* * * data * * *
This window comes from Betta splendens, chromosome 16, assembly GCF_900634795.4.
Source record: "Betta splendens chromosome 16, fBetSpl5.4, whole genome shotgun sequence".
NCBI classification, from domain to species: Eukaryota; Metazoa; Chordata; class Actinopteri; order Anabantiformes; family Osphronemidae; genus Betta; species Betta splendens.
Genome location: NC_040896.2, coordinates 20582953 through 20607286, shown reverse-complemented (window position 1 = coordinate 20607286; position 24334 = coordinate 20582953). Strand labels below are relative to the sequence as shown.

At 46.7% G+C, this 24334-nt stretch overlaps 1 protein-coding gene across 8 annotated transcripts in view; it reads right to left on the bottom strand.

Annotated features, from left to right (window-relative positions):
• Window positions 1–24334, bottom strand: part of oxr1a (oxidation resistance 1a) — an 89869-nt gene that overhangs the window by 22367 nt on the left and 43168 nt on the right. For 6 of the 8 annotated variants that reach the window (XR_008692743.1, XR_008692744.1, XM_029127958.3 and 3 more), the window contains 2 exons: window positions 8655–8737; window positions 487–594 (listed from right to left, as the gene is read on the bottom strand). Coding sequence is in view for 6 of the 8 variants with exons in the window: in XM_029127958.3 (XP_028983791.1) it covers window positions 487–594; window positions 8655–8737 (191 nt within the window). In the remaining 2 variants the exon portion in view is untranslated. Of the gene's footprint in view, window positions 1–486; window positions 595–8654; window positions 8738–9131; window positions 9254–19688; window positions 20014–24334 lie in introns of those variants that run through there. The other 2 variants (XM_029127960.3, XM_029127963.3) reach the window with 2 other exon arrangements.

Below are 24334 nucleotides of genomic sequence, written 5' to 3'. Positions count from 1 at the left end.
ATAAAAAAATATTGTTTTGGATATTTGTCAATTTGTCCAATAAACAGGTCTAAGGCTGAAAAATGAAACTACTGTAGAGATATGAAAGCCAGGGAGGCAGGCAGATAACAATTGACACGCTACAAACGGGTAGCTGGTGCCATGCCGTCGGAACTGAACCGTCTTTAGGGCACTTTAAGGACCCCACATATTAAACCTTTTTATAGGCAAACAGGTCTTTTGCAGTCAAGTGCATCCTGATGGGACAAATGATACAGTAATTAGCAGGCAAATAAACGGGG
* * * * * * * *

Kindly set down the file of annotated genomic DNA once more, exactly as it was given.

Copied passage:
This window comes from Betta splendens, chromosome 16, assembly GCF_900634795.4.
Source record: "Betta splendens chromosome 16, fBetSpl5.4, whole genome shotgun sequence".
NCBI classification, from domain to species: Eukaryota; Metazoa; Chordata; class Actinopteri; order Anabantiformes; family Osphronemidae; genus Betta; species Betta splendens.
Genome location: NC_040896.2, coordinates 20582953 through 20607286, shown reverse-complemented (window position 1 = coordinate 20607286; position 24334 = coordinate 20582953). Strand labels below are relative to the sequence as shown.

At 46.7% G+C, this 24334-nt stretch overlaps 1 protein-coding gene across 8 annotated transcripts in view; it reads right to left on the bottom strand.

Annotated features, from left to right (window-relative positions):
• Window positions 1–24334, bottom strand: part of oxr1a (oxidation resistance 1a) — an 89869-nt gene that overhangs the window by 22367 nt on the left and 43168 nt on the right. For 6 of the 8 annotated variants that reach the window (XR_008692743.1, XR_008692744.1, XM_029127958.3 and 3 more), the window contains 2 exons: window positions 8655–8737; window positions 487–594 (listed from right to left, as the gene is read on the bottom strand). Coding sequence is in view for 6 of the 8 variants with exons in the window: in XM_029127958.3 (XP_028983791.1) it covers window positions 487–594; window positions 8655–8737 (191 nt within the window). In the remaining 2 variants the exon portion in view is untranslated. Of the gene's footprint in view, window positions 1–486; window positions 595–8654; window positions 8738–9131; window positions 9254–19688; window positions 20014–24334 lie in introns of those variants that run through there. The other 2 variants (XM_029127960.3, XM_029127963.3) reach the window with 2 other exon arrangements.

Below are 24334 nucleotides of genomic sequence, written 5' to 3'. Positions count from 1 at the left end.
ATAAAAAAATATTGTTTTGGATATTTGTCAATTTGTCCAATAAACAGGTCTAAGGCTGAAAAATGAAACTACTGTAGAGATATGAAAGCCAGGGAGGCAGGCAGATAACAATTGACACGCTACAAACGGGTAGCTGGTGCCATGCCGTCGGAACTGAACCGTCTTTAGGGCACTTTAAGGACCCCACATATTAAACCTTTTTATAGGCAAACAGGTCTTTTGCAGTCAAGTGCATCCTGATGGGACAAATGATACAGTAATTAGCAGGCAAATAAACGGGG